I heard comments from two different cab drivers about the same topic on the same day recently. It was almost May. Spring was supposed to have sprung by then. Warm weather, flowers in bloom, birds singing, people playing Frisbee in the Central Park, sidewalk cafes bustling, all of the above should have been our reality. Instead that day, it was raining cats-and-dogs, and the temperature was in the upper 40s. One driver said to me: “I am sick of this weather! I am sick of winter never going away! I am sick of everything I see when I look through my windshield!” The other man (same day, same weather, same traffic) said: “We need rain. It makes everything grow like it’s supposed to.”
There really is an undeniable power to positive thinking. That’s what Paul was getting at when he wrote to the early Christians for whom life was often stormy: “For by hope are we saved.” (Romans 8:24) And, the effects of a positive outlook is not simply confined to the one who thinks that way, but also to everyone in his or her circle of influence. Following my ride with the first driver, I felt down and discouraged. It was too wet, too cold, too wintry, too miserable. Following my ride with the second gentleman, I felt uplifted. God was washing the world and giving drink to a harvest of grass and flowers yet to come. The circumstances around me had not changed, but the people around me had. One man’s influence was negative and caused me to feel likewise. The other man’s influence was positive, and my outlook became better and brighter because of it.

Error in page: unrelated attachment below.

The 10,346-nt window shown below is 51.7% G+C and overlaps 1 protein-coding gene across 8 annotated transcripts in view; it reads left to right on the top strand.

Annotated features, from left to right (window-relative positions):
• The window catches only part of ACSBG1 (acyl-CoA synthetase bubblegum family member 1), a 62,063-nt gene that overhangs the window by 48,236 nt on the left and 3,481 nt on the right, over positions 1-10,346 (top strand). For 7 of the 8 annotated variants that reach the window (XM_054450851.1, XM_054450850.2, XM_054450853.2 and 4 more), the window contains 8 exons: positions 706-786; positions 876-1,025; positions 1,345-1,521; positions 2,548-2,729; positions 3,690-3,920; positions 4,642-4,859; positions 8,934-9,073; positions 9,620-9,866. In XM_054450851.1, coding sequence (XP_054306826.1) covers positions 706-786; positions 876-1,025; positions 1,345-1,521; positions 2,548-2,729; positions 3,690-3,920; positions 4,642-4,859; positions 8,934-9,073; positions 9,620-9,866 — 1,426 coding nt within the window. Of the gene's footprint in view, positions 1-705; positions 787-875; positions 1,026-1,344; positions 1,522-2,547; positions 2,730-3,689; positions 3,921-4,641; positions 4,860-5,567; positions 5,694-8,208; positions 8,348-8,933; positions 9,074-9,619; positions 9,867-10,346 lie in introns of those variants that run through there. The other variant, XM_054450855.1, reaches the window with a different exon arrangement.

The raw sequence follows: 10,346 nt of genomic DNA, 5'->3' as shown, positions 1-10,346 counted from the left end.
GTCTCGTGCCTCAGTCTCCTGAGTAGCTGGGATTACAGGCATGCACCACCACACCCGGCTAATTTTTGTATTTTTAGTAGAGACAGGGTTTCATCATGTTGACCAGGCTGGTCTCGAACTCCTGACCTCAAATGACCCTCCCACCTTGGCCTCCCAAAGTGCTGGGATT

I’ve given that some thought lately, not so much about those two drivers but about my own life and witness. What is my influence upon others? Do I live and relate in such fashion as to make those around me feel encouraged? Affirmed? Assisted? Heartened? Better? Brighter? Am I sowing seeds of faith and hope or seeds of despondency and despair?
Kevin Bacon said: “A good director creates an environment which gives the actor the encouragement to fly.” Do I do that with my church members? My children? My professional colleagues? My friends? I don’t mean by becoming a Pollyana, someone in denial about the hard and harsh realities of life around us. That serves no one well. Instead, I mean: Do I give people a sense of courage based on Faith, courage that in a sometimes difficult world they have a resource to do and become more than they often fear? Do I help them find the biblically promised power that encourages them to fly? “I can do all things through Christ who strengthens me.” (Philippians 4:13) Do I help people who look at a desperate world to see the Divine that is also present in it? Do I assist folks who live in fear to discover Faith?
The late Clovis Chappell used to say: “Anyone can take the air out of your tires. It takes a person who believes in God’s power to keep the tires inflated even on a bumpy road.” I want to do that. That’s what Faith-based positive thinking is all about. We don’t put blinders on to the realities of our world. But, we do embrace “the Truth that sets us free” (John 8:32), the Truth that God is in this world, and God is stronger than this world, and God can take what looks like defeats and turn them into victories. I believe that. The Bible believes that. If we don’t believe that, then to paraphrase J.B. Philips, our faith is too small.